Metal Injection Molding (MIM) Parts supplier and solution provider of Powder Injection Molding (PIM) in China MIM China  
Metal Injection Molding Process
Metal Injection Molding Materials
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What is MIM?
How does the MIM process work?
PVD Coating
Ceramic Injection Molding(CIM)
Common defects in MIM
Powder Metallurgy

Metal Injection Molding Processes for Highly Engineered, Precision Components

Jiangsu Tech offers a fully integrated manufacturing facility for the manufacture of precision, high-performance parts and components. Metal Injection Molding processes include state-of-the art metal injection molding equipment and a full compliment of secondary operations.  These facilities together with the capbilities of the MIM process enables Jiangsu Tech to manufacture highly detailed parts to close tolerances without significant machining (near net shape). We offer complete application development including CAD/CAM and expert metallurgical services.


Process Overview

Metal Injection Molding Process1. Feedstock Mixing and Granulating

The first step in the MIM manufacturing process is the production of the feedstock that will be used. It begins with extensive characterization of very fine elemental or prealloyed metal powders (generally less than 20 ìm). In order to achieve the flow characteristics that will be required in the injection molding process, the powder is mixed together with thermoplastic polymers (known as the binder) in a hot state in order to form a mixture in which every metal particle is uniformly coated with the binder. Typically, binders comprise 40% by volume of the feedstock. Once cooled, this mixture is then granulated into pellets to form the feedstock for the injection molding machine.


2. Molding

The next step is the molding of the part in a conventional injection molding machine. The feedstock pellets are gravity fed from a hopper into the machine’s barrel where heaters melt the binder, bringing the feedstock to the consistency of toothpaste. A reciprocating screw forces the material into a two-part mold through openings called gates. Once cooled, the part is ejected from the mold with its highly complex geometry fully formed. If necessary, additional design features not feasible during the molding process (undercuts or cross holes, for example) can be easily added at this stage by machining or another secondary operation.

3. Binder Removal

The ejected as-molded part, known as a “green part”, is still composed of the same proportion of metal and polymer binder that made up the feedstock, and is approximately 20% larger in all its dimensions than the finished part will be. The next step is to remove most of the binder, leaving behind only enough to serve as a backbone holding the size and geometry of the part completely intact. This process, commonly referred to as “debinding”, may be performed chemically (catalytic debinding) or thermally, which in some cases may involve a solvent bath as the initial step. The choice of debinding method depends on the material being processed, required physical and metallurgical properties, and chemical composition. After debinding, the part is referred to as a “brown part”.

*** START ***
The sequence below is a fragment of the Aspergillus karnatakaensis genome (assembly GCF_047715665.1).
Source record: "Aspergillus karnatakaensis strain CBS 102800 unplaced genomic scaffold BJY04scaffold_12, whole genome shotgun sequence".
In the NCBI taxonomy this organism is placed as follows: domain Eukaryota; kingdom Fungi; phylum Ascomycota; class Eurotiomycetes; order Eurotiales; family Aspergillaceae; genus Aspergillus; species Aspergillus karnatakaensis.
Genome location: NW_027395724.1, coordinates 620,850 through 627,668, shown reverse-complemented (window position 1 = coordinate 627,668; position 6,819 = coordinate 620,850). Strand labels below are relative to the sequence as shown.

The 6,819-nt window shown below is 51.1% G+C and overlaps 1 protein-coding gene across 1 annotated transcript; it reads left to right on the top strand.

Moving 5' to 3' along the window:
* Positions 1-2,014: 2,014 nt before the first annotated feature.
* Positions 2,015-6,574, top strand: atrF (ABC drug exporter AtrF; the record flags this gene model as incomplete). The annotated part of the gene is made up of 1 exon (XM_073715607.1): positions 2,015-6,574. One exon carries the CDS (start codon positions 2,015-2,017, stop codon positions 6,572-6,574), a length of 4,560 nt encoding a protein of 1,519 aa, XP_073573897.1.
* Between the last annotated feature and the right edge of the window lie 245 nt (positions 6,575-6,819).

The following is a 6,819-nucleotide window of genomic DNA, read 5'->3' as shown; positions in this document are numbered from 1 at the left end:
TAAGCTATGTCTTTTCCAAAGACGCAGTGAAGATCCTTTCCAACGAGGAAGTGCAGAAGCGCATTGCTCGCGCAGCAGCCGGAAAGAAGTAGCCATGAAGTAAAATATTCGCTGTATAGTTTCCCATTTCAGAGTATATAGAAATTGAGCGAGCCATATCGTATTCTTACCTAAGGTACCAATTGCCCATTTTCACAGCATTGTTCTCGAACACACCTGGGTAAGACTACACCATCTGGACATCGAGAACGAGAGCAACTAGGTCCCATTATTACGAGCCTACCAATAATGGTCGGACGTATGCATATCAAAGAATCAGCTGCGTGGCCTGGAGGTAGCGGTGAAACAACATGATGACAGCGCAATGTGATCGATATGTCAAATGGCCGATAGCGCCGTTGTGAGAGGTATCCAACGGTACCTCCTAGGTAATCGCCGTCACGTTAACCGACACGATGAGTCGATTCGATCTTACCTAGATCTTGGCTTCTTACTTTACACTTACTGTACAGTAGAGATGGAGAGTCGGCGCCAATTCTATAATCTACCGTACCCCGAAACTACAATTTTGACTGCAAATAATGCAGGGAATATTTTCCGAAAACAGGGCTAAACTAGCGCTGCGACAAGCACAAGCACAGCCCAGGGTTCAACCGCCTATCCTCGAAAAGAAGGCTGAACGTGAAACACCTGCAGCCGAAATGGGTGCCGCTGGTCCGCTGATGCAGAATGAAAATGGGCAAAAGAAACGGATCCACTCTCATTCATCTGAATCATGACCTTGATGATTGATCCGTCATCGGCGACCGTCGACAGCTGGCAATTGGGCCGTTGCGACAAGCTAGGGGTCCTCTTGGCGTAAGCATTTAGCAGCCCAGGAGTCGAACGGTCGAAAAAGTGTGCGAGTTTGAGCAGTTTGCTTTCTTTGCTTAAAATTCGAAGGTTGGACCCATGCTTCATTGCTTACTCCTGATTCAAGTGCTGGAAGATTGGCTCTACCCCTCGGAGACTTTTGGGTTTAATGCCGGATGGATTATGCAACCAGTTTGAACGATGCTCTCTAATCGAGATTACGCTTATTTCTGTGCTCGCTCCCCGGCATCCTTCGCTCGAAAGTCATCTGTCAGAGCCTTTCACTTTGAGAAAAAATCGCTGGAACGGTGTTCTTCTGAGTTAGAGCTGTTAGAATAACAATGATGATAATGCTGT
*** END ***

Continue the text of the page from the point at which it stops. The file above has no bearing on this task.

4. Sintering

In this process, which is performed in the highly controlled atmosphere of either a batch furnace or a continuous furnace, the brown part is staged on a ceramic setter and is then subjected to a precisely monitored temperature profile that gradually increases to approximately 85% of the metal’s melting temperature. The remaining binder is removed in the early part of this cycle, followed by the elimination of pores and the fusing of the metal particles as the part shrinks isotropically to its design dimensions and transforms into a dense solid. The sintered density is approximately 98% of theoretical. The end result is a net-shape or near-net-shape metal component, with properties similar to those of one machined from bar stock. Of course, if necessary, post-sintering operations such as coining, machining, heat treating, coating, and others, may be performed on the part to achieve tighter tolerances or enhanced properties.

Markets include:
Automotive - Aerospace - Medical - Business Machine
Computer Components - Hardware - Consumer Goods


Manufacturing Capabilities

Molding Machines: capacity to 50 tons
Maximum Part Weight: 200g

In-House Secondary Operations/Post Treatment

Heat Treating
Steam Treating
Vibratory Deburring
CNC Machining
Mirror Polishing
Hairling Finish/Wire Drawing
Laser Etching 
Tool Building/Maintenance

In-House Quality Control and Metallurgical Inspection

ISO 9001: 2000, ISO/TS 16949
Complete mechanical testing facility including: Optical Metallographic Equipment, Vision System Measuring Center, CMM, Optical Comparator, Micro-hardness and Apparent Hardness Testers, Gear Checker, Surface Roughness Testers, Humidity Chamber, Conductivity Meter.



Precision Machining

Precision Machining

Mirror Polishing for MIM Parts

Mirror Polishing